Above the Wilson Gully, rangers ascended the lower Wapowety Cleaver to The Castle at 9600 feet.  Many good campsites exist in this area between 9,400 and 9,800 feet, in the vicinity of The Castle. Other bivy sites can be found near the top of the Turtle Snowfield around 10,800 feet. Rangers found running water near both The Castle and the 10,800 bivy site.  

Shortly after departing camp the next morning, rangers arrived at the rock step.  Currently, a 25' rappel is necessary to negotiate the rock step and access the Kautz's ice chute.  Old, tattered fixed ropes mark the top of the rock step.  As with all fixed equipment, the fixed lines should be inspected for core shots or damage before use. Be prepared to back up any gear you encounter and use your own ropes/equipment if you doubt the quality of fixed gear. The ice chute is sun cupped from top to bottom.  The snow pinnacles offer good security, but don't hesitate to utilize running belays or pitch out the terrain. Decent alpine ice can be found near the top of the chute to the left or right of the gut.

Looking down the Kautz ice chute.

From the top of the chute, meandering glacier travel brings you to the Wapowety Cleaver at 13,000 feet. There are a couple small exposed bivy sites on the Wapowety Cleaver, but no running water.  From the Wapowety Cleaver, a few long switchbacks bring climbers across the upper Nisqually Glacier to the crater rim.  The upper glacier is in good condition and smooth. A few large crevasses in this section have thin snow bridges, and it may be a good idea to belay your partners across these crevasses.

The route taken to the top from high high camp on 7/11/18
If you're planning a climb on the Kautz, grab some blue bags from the ranger station at Paradise or Longmire when you get your climbing permit. Wherever you decide to bivy, be sure to keep camp clean and pack out any trash you find.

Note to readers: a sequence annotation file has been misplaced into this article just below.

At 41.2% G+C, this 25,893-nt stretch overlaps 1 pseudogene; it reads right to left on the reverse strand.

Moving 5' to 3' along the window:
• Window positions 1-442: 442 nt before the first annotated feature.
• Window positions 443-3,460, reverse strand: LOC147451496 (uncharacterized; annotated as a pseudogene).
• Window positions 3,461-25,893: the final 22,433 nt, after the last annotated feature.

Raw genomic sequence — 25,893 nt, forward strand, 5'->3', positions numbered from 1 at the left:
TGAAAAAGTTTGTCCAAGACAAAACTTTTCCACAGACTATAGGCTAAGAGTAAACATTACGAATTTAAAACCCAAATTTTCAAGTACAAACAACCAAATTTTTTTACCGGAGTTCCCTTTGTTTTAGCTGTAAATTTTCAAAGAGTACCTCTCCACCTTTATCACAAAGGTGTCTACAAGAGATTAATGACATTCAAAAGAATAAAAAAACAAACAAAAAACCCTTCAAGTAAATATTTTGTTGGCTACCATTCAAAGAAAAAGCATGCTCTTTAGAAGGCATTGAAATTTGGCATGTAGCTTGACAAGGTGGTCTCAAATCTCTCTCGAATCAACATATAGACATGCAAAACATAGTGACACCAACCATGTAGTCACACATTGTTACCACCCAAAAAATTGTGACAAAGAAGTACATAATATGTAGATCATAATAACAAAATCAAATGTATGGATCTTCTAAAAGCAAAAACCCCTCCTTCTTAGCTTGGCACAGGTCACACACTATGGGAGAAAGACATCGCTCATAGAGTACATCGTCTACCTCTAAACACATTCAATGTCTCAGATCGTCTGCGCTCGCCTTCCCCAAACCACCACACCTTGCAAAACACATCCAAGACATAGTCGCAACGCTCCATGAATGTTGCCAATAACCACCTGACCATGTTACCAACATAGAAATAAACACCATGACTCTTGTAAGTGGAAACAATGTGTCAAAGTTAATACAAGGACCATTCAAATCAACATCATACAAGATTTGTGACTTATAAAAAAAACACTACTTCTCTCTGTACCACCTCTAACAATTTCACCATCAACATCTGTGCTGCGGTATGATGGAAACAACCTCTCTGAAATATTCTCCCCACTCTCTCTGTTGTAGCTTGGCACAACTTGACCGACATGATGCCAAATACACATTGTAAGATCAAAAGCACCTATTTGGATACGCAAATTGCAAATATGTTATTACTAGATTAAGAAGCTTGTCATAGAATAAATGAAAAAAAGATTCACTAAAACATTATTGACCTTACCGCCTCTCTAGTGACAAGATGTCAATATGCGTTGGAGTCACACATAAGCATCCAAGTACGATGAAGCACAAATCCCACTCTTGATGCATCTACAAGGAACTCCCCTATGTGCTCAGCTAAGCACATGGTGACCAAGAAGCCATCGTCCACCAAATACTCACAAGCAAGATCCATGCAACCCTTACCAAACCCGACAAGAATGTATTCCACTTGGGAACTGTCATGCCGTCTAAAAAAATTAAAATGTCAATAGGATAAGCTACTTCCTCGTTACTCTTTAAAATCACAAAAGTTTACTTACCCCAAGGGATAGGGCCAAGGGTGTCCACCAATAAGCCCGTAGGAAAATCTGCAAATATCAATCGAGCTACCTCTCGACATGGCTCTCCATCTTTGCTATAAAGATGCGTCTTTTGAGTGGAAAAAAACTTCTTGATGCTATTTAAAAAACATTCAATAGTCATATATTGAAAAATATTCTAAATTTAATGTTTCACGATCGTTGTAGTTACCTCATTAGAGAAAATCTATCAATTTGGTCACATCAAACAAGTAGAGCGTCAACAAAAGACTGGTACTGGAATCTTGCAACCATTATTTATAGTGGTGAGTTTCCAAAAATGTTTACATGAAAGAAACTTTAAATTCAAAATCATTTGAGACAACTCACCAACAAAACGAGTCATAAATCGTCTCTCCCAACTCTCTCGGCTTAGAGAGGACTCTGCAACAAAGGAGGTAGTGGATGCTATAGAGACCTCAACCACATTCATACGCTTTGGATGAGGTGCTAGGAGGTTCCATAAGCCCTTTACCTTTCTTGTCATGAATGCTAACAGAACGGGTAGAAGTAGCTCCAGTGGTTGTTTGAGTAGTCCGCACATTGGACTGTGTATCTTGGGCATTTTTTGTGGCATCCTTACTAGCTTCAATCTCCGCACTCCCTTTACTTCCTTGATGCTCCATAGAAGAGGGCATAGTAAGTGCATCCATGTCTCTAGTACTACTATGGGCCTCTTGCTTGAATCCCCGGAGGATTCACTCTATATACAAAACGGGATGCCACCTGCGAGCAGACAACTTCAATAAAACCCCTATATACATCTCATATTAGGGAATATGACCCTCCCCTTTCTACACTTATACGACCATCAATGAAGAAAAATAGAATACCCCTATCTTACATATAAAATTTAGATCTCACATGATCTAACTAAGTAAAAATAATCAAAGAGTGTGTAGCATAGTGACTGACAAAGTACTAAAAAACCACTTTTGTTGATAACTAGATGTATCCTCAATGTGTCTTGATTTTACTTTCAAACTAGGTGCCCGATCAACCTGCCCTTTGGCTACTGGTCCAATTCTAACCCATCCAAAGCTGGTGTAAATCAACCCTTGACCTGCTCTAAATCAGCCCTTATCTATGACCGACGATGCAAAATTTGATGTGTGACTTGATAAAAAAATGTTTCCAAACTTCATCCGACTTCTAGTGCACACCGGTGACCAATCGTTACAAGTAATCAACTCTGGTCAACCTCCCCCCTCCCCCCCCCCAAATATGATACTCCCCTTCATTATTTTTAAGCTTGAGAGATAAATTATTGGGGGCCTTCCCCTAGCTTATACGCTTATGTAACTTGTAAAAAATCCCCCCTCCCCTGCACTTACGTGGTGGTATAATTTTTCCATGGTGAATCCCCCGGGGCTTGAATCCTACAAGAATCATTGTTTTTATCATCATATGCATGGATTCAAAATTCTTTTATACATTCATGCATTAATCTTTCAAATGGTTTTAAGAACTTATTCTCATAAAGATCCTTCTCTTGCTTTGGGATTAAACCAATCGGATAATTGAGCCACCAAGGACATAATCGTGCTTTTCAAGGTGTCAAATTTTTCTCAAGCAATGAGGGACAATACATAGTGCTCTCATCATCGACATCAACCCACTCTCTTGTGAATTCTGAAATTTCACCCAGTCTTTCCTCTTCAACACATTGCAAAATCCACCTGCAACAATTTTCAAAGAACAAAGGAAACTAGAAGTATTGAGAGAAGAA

Monday, July 09, 2018

DC Update: Objective hazards become palpable

Ice fall debris with Gibraltar rock in the distance. Photo: Tyler Jones 

This morning guides reported seeing debris from a large ice fall on the upper mountain.  The large ice block tumbled in the middle of the night when no parties were on the route. The event occurred at approximately 12,600 feet on the Ingraham Glacier, just above the top of Disappointment Cleaver. Ice blocks tumbled over the climbing route and continued down the glacier at least another 1,000 vertical feet; simply put, this would have been an unsurvivable event.  The route through this area will be more difficult (and slower) to travel across with the new debris and uneven footing.


Ice fall debris over the route above the top of Disappointment Cleaver.  Photo:Tyler Jones

Events like this are a good reminder of why it is important to be aware of the objective hazards on the route, and to minimize your exposure to them. Move quickly through zones that are underneath seracs (and rockfall), and keep your senses tuned for the sound of tumbling ice blocks. More seracs in this same area could fall in the future as the glacier continues to move downhill.  It is impossible to predict when this might happen. Any serac that is tilted downhill and disconnected on the uphill side could tumble at any time. Have a discussion with your team members about your strategies for moving though areas subject to ice fall and don't linger in these areas.

More ice could fall from the same area on the Ingraham Glacier
 above Disappointment Cleaver. Photo: Tyler Jones

The rest of the DC route remains unchanged.  We have entered peak climbing season in the Muir corridor, and the route will tend to be crowded on weekends.  Remember to stay courteous and friendly with other climbers you encounter on route, and keep the mountain clean!